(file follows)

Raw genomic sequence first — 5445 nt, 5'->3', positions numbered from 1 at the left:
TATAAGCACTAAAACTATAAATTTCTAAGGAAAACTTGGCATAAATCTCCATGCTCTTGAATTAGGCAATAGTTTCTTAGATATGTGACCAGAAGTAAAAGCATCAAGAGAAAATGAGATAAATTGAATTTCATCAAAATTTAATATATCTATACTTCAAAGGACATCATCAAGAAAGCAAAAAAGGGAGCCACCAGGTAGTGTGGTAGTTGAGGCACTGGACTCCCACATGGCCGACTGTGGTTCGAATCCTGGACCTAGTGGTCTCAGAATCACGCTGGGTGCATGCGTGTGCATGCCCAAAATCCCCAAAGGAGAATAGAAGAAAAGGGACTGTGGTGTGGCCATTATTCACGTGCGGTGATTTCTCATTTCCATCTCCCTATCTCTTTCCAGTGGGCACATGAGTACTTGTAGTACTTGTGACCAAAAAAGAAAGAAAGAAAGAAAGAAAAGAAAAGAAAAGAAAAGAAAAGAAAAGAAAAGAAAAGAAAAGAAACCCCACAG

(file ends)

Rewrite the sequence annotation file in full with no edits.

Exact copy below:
Raw genomic sequence first — 5445 nt, 5'->3', positions numbered from 1 at the left:
TATAAGCACTAAAACTATAAATTTCTAAGGAAAACTTGGCATAAATCTCCATGCTCTTGAATTAGGCAATAGTTTCTTAGATATGTGACCAGAAGTAAAAGCATCAAGAGAAAATGAGATAAATTGAATTTCATCAAAATTTAATATATCTATACTTCAAAGGACATCATCAAGAAAGCAAAAAAGGGAGCCACCAGGTAGTGTGGTAGTTGAGGCACTGGACTCCCACATGGCCGACTGTGGTTCGAATCCTGGACCTAGTGGTCTCAGAATCACGCTGGGTGCATGCGTGTGCATGCCCAAAATCCCCAAAGGAGAATAGAAGAAAAGGGACTGTGGTGTGGCCATTATTCACGTGCGGTGATTTCTCATTTCCATCTCCCTATCTCTTTCCAGTGGGCACATGAGTACTTGTAGTACTTGTGACCAAAAAAGAAAGAAAGAAAGAAAGAAAAGAAAAGAAAAGAAAAGAAAAGAAAAGAAAAGAAAAGAAAAGAAACCCCACAG